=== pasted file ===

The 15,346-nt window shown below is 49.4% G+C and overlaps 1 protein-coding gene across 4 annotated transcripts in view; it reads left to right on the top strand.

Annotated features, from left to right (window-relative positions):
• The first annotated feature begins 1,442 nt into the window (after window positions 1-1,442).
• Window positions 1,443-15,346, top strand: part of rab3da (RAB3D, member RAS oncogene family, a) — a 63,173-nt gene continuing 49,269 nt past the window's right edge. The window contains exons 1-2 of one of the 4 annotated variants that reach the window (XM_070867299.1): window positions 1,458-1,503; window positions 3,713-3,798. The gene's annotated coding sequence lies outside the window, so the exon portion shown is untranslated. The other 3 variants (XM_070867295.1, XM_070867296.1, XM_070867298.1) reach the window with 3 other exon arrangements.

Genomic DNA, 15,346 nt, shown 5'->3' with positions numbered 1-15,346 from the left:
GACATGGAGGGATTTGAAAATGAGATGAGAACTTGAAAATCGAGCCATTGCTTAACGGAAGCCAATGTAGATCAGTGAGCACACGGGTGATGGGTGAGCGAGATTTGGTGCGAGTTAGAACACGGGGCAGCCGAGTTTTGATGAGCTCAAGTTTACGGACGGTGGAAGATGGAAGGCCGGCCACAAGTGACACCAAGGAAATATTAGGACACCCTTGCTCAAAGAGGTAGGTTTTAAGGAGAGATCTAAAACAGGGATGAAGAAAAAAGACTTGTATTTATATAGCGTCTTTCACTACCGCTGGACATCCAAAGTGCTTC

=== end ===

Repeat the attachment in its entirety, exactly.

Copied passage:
The 15,346-nt window shown below is 49.4% G+C and overlaps 1 protein-coding gene across 4 annotated transcripts in view; it reads left to right on the top strand.

Annotated features, from left to right (window-relative positions):
• The first annotated feature begins 1,442 nt into the window (after window positions 1-1,442).
• Window positions 1,443-15,346, top strand: part of rab3da (RAB3D, member RAS oncogene family, a) — a 63,173-nt gene continuing 49,269 nt past the window's right edge. The window contains exons 1-2 of one of the 4 annotated variants that reach the window (XM_070867299.1): window positions 1,458-1,503; window positions 3,713-3,798. The gene's annotated coding sequence lies outside the window, so the exon portion shown is untranslated. The other 3 variants (XM_070867295.1, XM_070867296.1, XM_070867298.1) reach the window with 3 other exon arrangements.

Genomic DNA, 15,346 nt, shown 5'->3' with positions numbered 1-15,346 from the left:
GACATGGAGGGATTTGAAAATGAGATGAGAACTTGAAAATCGAGCCATTGCTTAACGGAAGCCAATGTAGATCAGTGAGCACACGGGTGATGGGTGAGCGAGATTTGGTGCGAGTTAGAACACGGGGCAGCCGAGTTTTGATGAGCTCAAGTTTACGGACGGTGGAAGATGGAAGGCCGGCCACAAGTGACACCAAGGAAATATTAGGACACCCTTGCTCAAAGAGGTAGGTTTTAAGGAGAGATCTAAAACAGGGATGAAGAAAAAAGACTTGTATTTATATAGCGTCTTTCACTACCGCTGGACATCCAAAGTGCTTC